Skip to main content

Inclusion pressures 'intolerable', says EIS

TEACHERS need to be convinced of the merits of including badly behaved pupils in classes and will only be won over by lower staff-pupil ratios.

That is one conclusion from authoritative research the Educational Institute of Scotland has commissioned from the Scottish Council for Research in Education.

The union says, in effect, that inclusion now has a bad name in staffrooms. Or, as it delicately puts it: "The notion of social inclusion for many teachers is bound up with the experience of coping with varying degrees of pupil disruption."

The union acknowledged none the less that the problems were created by just 5 per cent of pupils.

Ronnie Smith, the EIS general secretary, said that teachers felt "ill-prepared" to deal with the large numbers of pupils with social, emotional and behavioural difficulties who would previously have been educated elsewhere. The situation was "intolerable".

The EIS believes the research vindicates the opposition of all the teacher unions to including badly behaved pupils in classes.

Mr Smith says: "Schools are in the unenviable position of seeking genuinely to implement Government approaches to social inclusion but without the resources, support and staffing to do so."

The SCRE was also asked to look at the nature of the curriculum, the implementation of the teachers' settlement and the use of information and communications technology.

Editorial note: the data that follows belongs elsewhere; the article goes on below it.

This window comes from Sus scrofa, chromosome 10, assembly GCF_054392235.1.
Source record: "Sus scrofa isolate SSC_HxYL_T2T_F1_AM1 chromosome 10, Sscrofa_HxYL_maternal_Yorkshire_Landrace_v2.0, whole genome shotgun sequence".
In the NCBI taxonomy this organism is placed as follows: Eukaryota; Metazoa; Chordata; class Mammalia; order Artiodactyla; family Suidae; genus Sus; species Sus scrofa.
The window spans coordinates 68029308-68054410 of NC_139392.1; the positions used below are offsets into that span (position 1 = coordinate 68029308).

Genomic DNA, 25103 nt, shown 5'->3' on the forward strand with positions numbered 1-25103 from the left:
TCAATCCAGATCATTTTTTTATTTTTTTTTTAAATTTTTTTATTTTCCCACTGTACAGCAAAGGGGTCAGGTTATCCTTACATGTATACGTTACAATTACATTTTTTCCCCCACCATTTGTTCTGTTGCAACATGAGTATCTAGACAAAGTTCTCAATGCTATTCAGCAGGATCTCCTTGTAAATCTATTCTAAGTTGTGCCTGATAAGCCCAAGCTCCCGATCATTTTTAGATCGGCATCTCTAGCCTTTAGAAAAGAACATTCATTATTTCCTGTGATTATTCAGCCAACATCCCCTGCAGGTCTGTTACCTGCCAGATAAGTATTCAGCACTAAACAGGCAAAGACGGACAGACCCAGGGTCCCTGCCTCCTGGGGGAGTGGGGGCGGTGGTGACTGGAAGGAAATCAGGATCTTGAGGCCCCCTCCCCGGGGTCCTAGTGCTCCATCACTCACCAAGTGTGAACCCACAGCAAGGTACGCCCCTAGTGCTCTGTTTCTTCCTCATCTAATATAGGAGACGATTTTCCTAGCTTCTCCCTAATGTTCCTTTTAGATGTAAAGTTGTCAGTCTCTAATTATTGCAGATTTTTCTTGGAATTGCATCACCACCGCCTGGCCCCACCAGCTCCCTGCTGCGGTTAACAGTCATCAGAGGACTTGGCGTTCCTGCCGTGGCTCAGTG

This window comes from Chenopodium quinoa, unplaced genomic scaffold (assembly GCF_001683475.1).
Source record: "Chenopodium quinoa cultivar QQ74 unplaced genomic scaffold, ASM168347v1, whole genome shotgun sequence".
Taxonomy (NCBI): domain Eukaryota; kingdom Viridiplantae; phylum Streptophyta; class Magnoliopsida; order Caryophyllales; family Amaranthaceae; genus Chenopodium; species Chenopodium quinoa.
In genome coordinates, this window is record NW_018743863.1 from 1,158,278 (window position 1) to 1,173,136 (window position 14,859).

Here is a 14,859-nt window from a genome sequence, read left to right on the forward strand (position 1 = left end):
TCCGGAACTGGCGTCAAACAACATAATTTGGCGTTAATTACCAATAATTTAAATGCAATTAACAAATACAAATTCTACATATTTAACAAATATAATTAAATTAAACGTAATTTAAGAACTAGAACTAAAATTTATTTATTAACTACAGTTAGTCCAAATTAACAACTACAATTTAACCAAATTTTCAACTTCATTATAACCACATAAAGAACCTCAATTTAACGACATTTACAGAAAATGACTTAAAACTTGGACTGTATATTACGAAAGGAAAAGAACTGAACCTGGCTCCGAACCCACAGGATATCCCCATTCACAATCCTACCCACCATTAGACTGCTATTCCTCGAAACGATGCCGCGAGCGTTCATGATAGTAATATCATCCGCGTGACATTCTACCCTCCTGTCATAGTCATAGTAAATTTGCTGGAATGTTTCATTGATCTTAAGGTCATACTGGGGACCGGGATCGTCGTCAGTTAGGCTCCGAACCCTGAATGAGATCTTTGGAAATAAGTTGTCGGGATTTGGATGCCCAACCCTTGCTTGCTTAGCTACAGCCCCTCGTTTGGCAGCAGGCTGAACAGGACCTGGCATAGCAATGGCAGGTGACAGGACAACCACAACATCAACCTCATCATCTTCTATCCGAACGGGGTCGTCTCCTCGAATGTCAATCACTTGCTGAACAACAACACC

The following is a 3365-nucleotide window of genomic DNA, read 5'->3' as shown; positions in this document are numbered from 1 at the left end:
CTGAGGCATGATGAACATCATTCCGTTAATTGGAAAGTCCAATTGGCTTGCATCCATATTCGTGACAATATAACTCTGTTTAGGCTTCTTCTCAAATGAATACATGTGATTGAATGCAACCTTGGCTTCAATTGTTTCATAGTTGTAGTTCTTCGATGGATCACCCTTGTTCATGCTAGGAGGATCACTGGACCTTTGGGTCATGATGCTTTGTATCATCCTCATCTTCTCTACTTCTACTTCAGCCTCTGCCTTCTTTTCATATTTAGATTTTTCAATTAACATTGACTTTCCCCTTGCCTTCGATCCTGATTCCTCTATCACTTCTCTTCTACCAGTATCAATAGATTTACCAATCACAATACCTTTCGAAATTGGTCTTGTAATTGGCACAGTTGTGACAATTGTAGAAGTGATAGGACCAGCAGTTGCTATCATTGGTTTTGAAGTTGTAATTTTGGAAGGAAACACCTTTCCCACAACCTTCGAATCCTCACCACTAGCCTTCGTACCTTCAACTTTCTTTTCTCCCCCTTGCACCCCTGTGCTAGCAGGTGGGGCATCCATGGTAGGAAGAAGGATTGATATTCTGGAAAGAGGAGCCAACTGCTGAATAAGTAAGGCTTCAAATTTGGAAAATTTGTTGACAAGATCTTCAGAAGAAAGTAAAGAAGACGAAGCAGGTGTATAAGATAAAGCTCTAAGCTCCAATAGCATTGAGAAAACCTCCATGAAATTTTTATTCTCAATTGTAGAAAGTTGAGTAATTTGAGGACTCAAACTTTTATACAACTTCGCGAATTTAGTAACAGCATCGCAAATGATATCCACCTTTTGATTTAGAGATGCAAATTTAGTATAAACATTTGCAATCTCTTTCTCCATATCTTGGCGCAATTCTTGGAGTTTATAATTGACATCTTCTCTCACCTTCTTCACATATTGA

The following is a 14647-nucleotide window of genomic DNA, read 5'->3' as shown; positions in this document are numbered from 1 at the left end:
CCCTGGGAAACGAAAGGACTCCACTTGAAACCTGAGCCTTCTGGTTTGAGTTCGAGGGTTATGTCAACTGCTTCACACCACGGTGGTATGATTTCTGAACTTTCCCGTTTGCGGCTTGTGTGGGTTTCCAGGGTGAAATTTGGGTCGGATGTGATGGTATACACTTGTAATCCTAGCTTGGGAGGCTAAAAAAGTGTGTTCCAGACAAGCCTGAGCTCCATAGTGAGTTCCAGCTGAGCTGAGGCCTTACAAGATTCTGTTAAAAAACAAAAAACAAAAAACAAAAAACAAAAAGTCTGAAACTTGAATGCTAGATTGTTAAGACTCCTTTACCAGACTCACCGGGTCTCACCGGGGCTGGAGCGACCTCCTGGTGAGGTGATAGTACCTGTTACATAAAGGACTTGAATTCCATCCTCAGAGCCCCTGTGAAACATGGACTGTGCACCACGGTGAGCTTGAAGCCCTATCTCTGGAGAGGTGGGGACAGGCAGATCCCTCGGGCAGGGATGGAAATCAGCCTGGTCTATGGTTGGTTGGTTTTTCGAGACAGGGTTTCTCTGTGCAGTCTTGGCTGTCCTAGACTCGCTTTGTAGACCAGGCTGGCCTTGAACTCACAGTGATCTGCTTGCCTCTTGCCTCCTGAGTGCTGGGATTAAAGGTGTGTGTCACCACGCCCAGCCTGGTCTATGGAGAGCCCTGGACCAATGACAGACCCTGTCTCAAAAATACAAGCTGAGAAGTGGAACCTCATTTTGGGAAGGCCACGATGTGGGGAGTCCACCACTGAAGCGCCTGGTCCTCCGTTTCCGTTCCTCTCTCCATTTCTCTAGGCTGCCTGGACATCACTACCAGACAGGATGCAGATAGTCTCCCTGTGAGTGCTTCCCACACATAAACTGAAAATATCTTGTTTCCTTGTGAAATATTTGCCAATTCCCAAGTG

* Most primary teachers believe the curriculum is "too broad", "too bitty" and "overcrowded".

* There is concern from "a significant minority" about a shortage of specialist teachers in primaries.

* Criticism of the emphasis on national tests in both primary and secondary schools.

* Secondary teachers complained that pupils were being short-changed because of a "one size fits all" approach in the name of equality.

* Practical skills are seen as having too low a status.

Teachers' settlement

"There was a strong sense that many of the details of the McCrone agreement had yet to be agreed. This appeared to be having the unfortunate effect of undermining the very professionalism the agreement was designed to foster."

Even probationers, among the principal beneficiaries of the deal, felt uneasy that supply teachers would be displaced to accommodate them. Some saw it as a "poisoned chalice".

Use of ICT

All teachers interviewed said they had been offered training, although not all had been able to participate.

Log in or register for FREE to continue reading.

It only takes a moment and you'll get access to more news, plus courses, jobs and teaching resources tailored to you